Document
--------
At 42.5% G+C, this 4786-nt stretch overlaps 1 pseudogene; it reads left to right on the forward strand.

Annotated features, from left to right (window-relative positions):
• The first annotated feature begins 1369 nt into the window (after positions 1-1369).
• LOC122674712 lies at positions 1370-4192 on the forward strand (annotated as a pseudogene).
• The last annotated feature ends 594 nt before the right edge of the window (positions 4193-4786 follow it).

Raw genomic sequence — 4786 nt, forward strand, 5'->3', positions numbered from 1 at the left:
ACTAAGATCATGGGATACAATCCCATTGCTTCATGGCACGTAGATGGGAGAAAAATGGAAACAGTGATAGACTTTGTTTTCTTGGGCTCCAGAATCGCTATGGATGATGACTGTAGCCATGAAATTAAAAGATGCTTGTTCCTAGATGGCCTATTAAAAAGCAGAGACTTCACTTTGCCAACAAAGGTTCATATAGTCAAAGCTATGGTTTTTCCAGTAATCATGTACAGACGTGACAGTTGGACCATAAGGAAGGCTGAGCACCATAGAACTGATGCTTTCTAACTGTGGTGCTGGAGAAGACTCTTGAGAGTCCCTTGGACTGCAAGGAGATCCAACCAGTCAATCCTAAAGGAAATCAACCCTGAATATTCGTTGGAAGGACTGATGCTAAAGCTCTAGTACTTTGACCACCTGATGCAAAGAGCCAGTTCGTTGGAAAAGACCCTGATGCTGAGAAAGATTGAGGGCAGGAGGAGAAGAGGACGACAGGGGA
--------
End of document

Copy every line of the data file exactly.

At 42.5% G+C, this 4786-nt stretch overlaps 1 pseudogene; it reads left to right on the forward strand.

Annotated features, from left to right (window-relative positions):
• The first annotated feature begins 1369 nt into the window (after positions 1-1369).
• LOC122674712 lies at positions 1370-4192 on the forward strand (annotated as a pseudogene).
• The last annotated feature ends 594 nt before the right edge of the window (positions 4193-4786 follow it).

Raw genomic sequence — 4786 nt, forward strand, 5'->3', positions numbered from 1 at the left:
ACTAAGATCATGGGATACAATCCCATTGCTTCATGGCACGTAGATGGGAGAAAAATGGAAACAGTGATAGACTTTGTTTTCTTGGGCTCCAGAATCGCTATGGATGATGACTGTAGCCATGAAATTAAAAGATGCTTGTTCCTAGATGGCCTATTAAAAAGCAGAGACTTCACTTTGCCAACAAAGGTTCATATAGTCAAAGCTATGGTTTTTCCAGTAATCATGTACAGACGTGACAGTTGGACCATAAGGAAGGCTGAGCACCATAGAACTGATGCTTTCTAACTGTGGTGCTGGAGAAGACTCTTGAGAGTCCCTTGGACTGCAAGGAGATCCAACCAGTCAATCCTAAAGGAAATCAACCCTGAATATTCGTTGGAAGGACTGATGCTAAAGCTCTAGTACTTTGACCACCTGATGCAAAGAGCCAGTTCGTTGGAAAAGACCCTGATGCTGAGAAAGATTGAGGGCAGGAGGAGAAGAGGACGACAGGGGA